August 20, 2011

Study Finds British Women As Likely To Binge Drink As Men

British women are now as likely as their male counterparts to binge drink, claims a new study from researchers at University College London (UCL).

The study, which was the topic of an August 19 article by Matthew Holehouse of the Telegraph, discovered that nearly 80-percent of all British women were as likely as British men to consume large amounts of alcohol at any given time.

In comparison, in other European countries, men were far more likely to be binge drinkers than women. In fact, in Spain, binge drinking was nine times more common in males than in females, according to the study of 6,500 "normal drinkers".

"It is quite fashionable for footballers to drink heavily, to trash places. The image that young people get is that that is quite acceptable to do“¦ It is considered a bit edgy, risky and fashionable. These are the role models for a younger generation," General practitioner and UCL Professor Irwin Nazareth told Holehouse.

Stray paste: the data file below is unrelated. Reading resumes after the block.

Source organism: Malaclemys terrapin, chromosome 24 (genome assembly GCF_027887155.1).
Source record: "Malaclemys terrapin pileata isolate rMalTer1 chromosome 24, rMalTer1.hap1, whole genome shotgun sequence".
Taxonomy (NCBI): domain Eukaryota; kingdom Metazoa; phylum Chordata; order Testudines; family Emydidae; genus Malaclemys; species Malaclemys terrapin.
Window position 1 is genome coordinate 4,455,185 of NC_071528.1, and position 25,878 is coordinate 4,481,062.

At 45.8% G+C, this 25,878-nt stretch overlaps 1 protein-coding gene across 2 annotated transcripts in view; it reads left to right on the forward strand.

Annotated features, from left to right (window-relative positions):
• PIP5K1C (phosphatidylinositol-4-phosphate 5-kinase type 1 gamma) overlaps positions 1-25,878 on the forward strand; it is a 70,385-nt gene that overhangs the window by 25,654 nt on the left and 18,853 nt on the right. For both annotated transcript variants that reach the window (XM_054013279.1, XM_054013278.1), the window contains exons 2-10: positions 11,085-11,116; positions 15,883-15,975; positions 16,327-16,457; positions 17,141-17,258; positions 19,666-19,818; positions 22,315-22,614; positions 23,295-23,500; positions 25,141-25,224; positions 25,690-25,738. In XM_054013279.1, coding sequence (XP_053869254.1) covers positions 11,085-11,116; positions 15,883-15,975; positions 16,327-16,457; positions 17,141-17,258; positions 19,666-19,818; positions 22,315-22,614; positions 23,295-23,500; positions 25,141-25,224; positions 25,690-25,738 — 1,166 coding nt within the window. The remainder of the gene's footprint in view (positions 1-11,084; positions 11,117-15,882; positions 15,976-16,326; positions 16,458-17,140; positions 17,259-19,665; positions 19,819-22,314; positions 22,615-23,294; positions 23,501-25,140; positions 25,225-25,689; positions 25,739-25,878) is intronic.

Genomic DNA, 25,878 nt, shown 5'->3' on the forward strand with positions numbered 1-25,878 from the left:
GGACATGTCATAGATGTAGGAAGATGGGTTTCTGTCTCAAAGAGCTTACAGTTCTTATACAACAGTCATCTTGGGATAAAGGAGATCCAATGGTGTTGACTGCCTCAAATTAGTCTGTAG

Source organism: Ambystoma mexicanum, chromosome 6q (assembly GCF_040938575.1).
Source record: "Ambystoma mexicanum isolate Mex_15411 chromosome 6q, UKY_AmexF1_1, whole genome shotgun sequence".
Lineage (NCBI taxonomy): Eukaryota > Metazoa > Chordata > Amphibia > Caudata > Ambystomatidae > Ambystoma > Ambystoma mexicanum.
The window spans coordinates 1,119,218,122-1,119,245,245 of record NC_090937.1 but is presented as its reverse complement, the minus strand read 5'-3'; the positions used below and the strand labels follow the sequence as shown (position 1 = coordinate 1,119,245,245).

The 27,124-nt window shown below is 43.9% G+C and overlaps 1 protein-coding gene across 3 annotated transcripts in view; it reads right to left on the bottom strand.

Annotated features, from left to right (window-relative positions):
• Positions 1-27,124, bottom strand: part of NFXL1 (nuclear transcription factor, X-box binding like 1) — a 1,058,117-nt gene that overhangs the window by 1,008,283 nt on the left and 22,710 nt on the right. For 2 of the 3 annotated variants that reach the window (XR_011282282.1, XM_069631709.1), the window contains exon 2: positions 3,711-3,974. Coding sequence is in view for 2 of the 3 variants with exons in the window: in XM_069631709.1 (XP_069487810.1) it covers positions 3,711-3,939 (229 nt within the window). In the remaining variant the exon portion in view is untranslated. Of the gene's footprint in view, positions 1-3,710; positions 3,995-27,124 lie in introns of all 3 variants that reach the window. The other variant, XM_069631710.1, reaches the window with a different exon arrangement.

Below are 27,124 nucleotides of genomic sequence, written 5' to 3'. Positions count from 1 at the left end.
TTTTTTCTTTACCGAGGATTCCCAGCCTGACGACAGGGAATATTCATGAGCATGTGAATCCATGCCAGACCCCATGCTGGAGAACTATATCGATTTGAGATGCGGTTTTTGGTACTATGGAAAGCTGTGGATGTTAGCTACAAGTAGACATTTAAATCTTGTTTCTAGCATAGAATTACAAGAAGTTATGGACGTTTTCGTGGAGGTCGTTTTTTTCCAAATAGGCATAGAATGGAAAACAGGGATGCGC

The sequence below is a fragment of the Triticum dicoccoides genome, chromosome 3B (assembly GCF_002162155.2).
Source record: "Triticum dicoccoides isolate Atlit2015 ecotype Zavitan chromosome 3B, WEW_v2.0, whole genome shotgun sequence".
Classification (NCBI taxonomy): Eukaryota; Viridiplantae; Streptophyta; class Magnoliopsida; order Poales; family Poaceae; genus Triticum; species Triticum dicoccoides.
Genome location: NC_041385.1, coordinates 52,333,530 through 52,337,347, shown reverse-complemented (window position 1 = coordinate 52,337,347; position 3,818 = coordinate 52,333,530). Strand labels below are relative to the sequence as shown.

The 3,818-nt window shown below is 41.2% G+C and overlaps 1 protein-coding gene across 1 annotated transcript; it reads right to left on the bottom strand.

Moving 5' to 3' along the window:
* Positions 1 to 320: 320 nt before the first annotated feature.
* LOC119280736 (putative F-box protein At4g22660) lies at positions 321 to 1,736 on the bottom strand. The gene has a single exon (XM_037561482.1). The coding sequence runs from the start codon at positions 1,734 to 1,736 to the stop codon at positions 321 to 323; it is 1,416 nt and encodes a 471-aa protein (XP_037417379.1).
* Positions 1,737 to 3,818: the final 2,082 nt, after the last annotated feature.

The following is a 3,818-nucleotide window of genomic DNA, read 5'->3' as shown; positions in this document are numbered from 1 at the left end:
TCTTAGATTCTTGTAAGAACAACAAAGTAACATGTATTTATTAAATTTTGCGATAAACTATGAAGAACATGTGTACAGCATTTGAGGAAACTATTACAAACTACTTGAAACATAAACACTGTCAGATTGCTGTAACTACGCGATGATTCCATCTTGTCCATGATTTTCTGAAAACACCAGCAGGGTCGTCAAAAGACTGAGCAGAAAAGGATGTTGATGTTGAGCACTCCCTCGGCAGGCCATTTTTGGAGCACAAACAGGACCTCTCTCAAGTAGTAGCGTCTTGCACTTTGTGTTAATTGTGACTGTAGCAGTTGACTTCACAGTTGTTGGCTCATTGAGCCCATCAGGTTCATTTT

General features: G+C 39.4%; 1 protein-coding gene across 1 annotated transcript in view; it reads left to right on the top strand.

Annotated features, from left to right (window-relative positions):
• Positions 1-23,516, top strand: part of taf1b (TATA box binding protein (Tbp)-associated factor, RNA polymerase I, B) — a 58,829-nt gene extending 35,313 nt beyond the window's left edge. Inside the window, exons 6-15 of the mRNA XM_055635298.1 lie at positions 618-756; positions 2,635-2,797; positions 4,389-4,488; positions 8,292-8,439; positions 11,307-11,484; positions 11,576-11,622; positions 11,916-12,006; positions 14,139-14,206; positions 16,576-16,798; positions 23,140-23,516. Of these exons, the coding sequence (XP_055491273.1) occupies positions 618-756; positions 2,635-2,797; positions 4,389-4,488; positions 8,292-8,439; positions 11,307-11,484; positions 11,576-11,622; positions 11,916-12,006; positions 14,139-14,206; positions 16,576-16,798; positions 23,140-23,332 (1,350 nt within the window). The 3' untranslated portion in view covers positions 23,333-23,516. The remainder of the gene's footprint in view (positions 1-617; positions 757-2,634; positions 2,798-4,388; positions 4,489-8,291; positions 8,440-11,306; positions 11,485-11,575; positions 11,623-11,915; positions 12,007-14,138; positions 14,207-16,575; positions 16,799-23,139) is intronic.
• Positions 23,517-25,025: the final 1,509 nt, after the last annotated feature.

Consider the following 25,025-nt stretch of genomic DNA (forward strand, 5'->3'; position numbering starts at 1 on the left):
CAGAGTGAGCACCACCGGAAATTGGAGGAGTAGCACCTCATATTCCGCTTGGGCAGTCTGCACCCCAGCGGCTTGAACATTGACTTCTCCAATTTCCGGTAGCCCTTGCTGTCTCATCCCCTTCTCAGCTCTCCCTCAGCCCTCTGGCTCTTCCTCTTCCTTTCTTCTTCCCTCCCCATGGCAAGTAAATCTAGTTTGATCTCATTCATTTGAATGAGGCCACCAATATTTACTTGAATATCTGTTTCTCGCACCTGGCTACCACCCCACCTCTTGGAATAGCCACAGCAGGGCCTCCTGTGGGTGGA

Nazareth added that he felt it was important for doctors to begin asking their patients about their drinking habits during office calls.

The study found that a total of 4.5-percent of those interviewed were binge drinkers, defined as a person who consumes six or more drinks at one sitting at least once per month. The highest rate was in the Netherlands, where 8.4-percent were binge drinkers, while in England, the rate was 8.9 percent for men and 7.7 percent for women (8.4 percent overall).

According to Fiona Macrae of the Daily Mail, the second highest binge drinking rate among ladies was in the Netherlands, where 5-percent of women consumed at least six drinks in one sitting on a monthly basis. In third place was Estonia with 2-percent.

No other country posted a female binge drinking rate above 1-percent, Macrae reported.

"The Britons taking part were also more likely to progress to being classed as heavy drinkers over the coming months, the journal Alcohol and Alcoholism reports," the Daily Mail article also stated. "The Institute of Alcohol Studies, an independent think-tank, warned binge-drinking women 'posed a serious long-term health threat to themselves and the nation'."


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